What’s old is new again.
Welcome the new age of the podcast. Many people compare podcasts to online radio, but they are different in that podcasts are recorded in advance and then ready to be listened to at your convenience. Podcasts, which have been around since about 2004, have been quietly plugging along in the background with little growth and not much buzz.
All that changed with Serial. Serial, a podcast produced by This American Life that turned into an obsession for many, chronicled an investigation of a fifteen year-old murder case (you can read my review of Serial here). It quickly became the fastest downloaded podcast on iTunes ever to reach 5 million listeners.
While a compelling listen is always a a good way to spend your time, listening to poorly-executed podcasts can be just as valuable as listening to outstanding ones. You can pinpoint when your attention is captured and when it wanes. By listening to both ends of the storytelling-prowess spectrum, you can learn how to analyze your own project based upon your response to listening to other programs.
I suppose I am a bit nostalgic for that previous radio era, a time that had come and gone before I was even born. That said, this isn’t your granddad’s radio hour. Today’s long form storytelling podcasts are skillfully structured combining current techniques and an understanding of today’s listeners. They cover topics ranging from true crime and current events to the more nebulous but compelling topics. What does it mean to be happy and is chasing happiness really the answer? What happens when people are put in positions that are far out of their expertise? Why do people say such hateful things on the Internet? Each of these topics is tackled with a depth and skill guaranteed to keep you listening until the very end.
The master of this domain, in my opinion, is This American Life, with its substantial catalog of interesting episodes all crafted under Ira Glass’s gifted guidance. And, although I had heard of TAL, I never listened consistently until getting hooked on Serial.
I had no idea what I was missing.
So, storytellers, consider tuning in and downloading an episode or two the next time you go for a walk, a run, or a drive. Apple’s Podcast app is simple to use and there are also several options for listening on Android devices as well. Here are a few podcasts I hope you will consider:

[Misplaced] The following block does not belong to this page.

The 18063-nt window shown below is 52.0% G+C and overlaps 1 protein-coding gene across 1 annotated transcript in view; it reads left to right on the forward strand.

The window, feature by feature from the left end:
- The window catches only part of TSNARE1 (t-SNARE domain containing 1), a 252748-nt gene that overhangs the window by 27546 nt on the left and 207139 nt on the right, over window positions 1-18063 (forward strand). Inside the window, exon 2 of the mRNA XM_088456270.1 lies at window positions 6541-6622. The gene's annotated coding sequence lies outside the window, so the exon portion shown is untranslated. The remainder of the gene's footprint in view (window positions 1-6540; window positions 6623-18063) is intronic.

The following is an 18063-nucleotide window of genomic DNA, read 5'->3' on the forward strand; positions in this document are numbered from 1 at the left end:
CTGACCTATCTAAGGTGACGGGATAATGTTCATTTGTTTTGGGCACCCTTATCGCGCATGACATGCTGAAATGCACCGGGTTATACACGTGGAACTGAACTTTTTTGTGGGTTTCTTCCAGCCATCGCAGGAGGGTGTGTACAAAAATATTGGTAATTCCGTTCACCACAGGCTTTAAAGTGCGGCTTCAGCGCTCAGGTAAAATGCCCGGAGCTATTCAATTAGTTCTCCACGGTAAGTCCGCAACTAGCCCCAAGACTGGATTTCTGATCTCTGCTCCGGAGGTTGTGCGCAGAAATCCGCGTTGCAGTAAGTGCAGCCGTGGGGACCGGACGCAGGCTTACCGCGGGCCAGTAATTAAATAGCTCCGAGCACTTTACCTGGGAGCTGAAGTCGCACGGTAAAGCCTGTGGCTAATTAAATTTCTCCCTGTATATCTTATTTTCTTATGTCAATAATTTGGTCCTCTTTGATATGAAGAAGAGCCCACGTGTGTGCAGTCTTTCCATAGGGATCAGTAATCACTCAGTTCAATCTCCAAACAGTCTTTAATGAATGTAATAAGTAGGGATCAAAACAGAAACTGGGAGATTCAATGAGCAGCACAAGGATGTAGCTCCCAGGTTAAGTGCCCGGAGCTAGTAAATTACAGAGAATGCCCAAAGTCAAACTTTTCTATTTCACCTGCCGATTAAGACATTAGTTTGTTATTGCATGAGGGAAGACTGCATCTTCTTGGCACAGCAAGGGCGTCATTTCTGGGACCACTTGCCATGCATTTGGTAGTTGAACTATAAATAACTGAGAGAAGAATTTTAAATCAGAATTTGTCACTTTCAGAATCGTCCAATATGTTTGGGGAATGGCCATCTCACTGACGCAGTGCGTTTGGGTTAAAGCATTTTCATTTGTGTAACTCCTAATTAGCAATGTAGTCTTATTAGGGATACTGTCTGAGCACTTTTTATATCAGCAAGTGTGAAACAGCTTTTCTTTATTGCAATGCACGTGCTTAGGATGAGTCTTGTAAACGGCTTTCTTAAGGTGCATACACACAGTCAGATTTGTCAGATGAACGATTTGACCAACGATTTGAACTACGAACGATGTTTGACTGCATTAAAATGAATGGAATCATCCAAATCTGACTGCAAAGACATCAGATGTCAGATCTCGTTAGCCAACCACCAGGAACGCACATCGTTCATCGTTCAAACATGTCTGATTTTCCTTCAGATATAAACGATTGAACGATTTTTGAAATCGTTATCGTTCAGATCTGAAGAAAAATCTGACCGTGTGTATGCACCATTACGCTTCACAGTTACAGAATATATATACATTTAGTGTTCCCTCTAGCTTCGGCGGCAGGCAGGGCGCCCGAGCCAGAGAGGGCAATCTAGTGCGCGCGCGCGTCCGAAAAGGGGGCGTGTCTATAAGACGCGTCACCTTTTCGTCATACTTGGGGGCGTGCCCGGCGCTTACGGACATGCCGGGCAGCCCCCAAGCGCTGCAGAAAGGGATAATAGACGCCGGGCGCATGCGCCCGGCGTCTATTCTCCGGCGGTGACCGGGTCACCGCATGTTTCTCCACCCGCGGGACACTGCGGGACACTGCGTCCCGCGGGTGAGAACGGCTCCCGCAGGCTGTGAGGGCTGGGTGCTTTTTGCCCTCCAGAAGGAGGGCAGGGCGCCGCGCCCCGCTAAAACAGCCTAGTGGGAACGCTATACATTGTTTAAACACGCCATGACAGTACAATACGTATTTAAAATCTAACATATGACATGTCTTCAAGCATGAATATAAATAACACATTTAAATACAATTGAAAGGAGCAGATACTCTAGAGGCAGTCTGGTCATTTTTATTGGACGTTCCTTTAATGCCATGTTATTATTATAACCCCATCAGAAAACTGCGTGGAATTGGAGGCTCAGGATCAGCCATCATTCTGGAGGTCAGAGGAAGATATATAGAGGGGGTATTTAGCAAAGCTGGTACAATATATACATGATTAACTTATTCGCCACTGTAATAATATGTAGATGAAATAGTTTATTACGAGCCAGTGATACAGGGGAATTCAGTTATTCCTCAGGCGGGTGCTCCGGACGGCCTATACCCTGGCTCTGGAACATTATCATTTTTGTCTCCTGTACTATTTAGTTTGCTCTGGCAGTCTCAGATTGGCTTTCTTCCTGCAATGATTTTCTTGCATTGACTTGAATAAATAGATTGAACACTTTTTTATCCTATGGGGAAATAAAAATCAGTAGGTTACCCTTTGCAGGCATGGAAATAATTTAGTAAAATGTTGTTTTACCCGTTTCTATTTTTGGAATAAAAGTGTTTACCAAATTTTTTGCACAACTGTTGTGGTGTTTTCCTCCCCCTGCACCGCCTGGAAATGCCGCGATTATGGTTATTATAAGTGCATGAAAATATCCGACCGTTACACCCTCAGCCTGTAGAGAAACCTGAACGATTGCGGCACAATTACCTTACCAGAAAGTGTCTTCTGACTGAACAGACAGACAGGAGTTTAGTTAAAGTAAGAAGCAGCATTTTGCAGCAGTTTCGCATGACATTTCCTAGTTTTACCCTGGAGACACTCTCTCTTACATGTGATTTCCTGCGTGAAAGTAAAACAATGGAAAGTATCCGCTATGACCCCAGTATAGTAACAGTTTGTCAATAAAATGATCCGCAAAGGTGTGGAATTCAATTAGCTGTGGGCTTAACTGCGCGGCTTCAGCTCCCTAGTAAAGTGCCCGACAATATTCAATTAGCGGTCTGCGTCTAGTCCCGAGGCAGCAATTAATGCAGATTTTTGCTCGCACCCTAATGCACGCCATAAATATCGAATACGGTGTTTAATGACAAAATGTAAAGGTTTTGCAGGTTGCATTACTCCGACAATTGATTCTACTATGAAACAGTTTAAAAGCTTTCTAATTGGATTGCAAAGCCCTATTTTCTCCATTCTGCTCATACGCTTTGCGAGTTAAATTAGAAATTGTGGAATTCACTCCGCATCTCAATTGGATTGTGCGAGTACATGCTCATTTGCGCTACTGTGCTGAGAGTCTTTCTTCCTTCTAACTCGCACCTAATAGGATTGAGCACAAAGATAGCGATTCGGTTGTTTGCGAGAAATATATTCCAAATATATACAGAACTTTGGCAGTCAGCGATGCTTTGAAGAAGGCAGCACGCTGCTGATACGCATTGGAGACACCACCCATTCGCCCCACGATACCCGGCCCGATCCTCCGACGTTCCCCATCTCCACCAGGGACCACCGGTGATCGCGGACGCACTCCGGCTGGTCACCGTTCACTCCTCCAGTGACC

This is the one that started it all for me. The investigation, handled deftly by Sarah Koenig, will keep you downloading one episode after another, causing you to ignore phone calls, dishes and possibly even your children.
This American Life:
TAL is the wise and skilled parent of Serial, and many agree that they are masters of long form storytelling. Some of my favorite episodes include:
The House on Loon Lake, Episode #199: Described by TAL as a “real life Hardy Boys Mystery,” it’s the tale of what happens when a boy discovers an abandoned house and decides to find out what happened to the people who lived there.
Dr. Gilmer and Mr. Hyde: Episode #492: When Dr. Benjamin Gilmer lands a job working in a small clinic, he discovers he is replacing another doctor…also named Dr. Gilmer. The previous physician was serving time in prison for killing his own father, an act that those who knew the family couldn’t believe. As it turns out, there was far more to the story.
If You Don’t Have Anything Nice to Say, SAY IT IN ALL CAPS: Episode #545. Act I of this episode broke my heart. What happens when someone hides behind their anonymity on the Internet, bullying you and saying hateful things? One writer decides to confront her attacker–with surprising results. Note: This episode has some explicit language but there is a ‘bleeped’ version on TAL’s site.
This true crime podcast keeps things short and sweet, introducing a 20-30 minute episode monthly. My favorite episode chronicles Raymond Chandler fans–seventy-year-old newlyweds– working diligently to get something extremely important to Chandler back to where it belongs. A must for Chandler and mystery fans:
This one caught my attention because it chronicled a man starting an Internet startup. As someone who has been involved with a company going through investment funding and working on pitches and PR during the tech bubble, I found this one hit close to home. In a surprising twist, it also shows the challenges of starting a new tech business while trying to raise young children, giving it a more layered narrative and one that is far more compelling than a simple launch story. Not mystery based but great storytelling in a contemporary and intimate format. Side note–Alex Blumberg was a former TAL producer and left to start this company.